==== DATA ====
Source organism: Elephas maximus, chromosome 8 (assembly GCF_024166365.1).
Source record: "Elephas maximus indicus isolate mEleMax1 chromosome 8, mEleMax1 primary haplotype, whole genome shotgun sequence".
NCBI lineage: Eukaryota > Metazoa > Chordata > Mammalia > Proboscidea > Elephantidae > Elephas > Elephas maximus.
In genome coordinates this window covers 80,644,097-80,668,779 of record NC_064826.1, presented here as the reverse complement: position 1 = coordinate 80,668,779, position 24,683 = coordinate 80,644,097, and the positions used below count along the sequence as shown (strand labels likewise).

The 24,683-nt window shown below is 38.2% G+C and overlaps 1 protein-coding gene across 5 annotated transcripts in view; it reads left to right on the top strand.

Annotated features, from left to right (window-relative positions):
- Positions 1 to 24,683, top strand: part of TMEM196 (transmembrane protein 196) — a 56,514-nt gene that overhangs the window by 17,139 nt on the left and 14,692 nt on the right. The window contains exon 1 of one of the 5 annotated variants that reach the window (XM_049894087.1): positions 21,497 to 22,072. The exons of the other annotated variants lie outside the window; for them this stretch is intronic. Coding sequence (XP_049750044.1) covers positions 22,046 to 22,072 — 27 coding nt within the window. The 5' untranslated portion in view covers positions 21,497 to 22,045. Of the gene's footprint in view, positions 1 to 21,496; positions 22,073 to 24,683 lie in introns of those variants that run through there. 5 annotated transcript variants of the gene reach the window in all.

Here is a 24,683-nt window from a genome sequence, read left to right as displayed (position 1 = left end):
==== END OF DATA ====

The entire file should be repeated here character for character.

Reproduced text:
Source organism: Elephas maximus, chromosome 8 (assembly GCF_024166365.1).
Source record: "Elephas maximus indicus isolate mEleMax1 chromosome 8, mEleMax1 primary haplotype, whole genome shotgun sequence".
NCBI lineage: Eukaryota > Metazoa > Chordata > Mammalia > Proboscidea > Elephantidae > Elephas > Elephas maximus.
In genome coordinates this window covers 80,644,097-80,668,779 of record NC_064826.1, presented here as the reverse complement: position 1 = coordinate 80,668,779, position 24,683 = coordinate 80,644,097, and the positions used below count along the sequence as shown (strand labels likewise).

The 24,683-nt window shown below is 38.2% G+C and overlaps 1 protein-coding gene across 5 annotated transcripts in view; it reads left to right on the top strand.

Annotated features, from left to right (window-relative positions):
- Positions 1 to 24,683, top strand: part of TMEM196 (transmembrane protein 196) — a 56,514-nt gene that overhangs the window by 17,139 nt on the left and 14,692 nt on the right. The window contains exon 1 of one of the 5 annotated variants that reach the window (XM_049894087.1): positions 21,497 to 22,072. The exons of the other annotated variants lie outside the window; for them this stretch is intronic. Coding sequence (XP_049750044.1) covers positions 22,046 to 22,072 — 27 coding nt within the window. The 5' untranslated portion in view covers positions 21,497 to 22,045. Of the gene's footprint in view, positions 1 to 21,496; positions 22,073 to 24,683 lie in introns of those variants that run through there. 5 annotated transcript variants of the gene reach the window in all.

Here is a 24,683-nt window from a genome sequence, read left to right as displayed (position 1 = left end):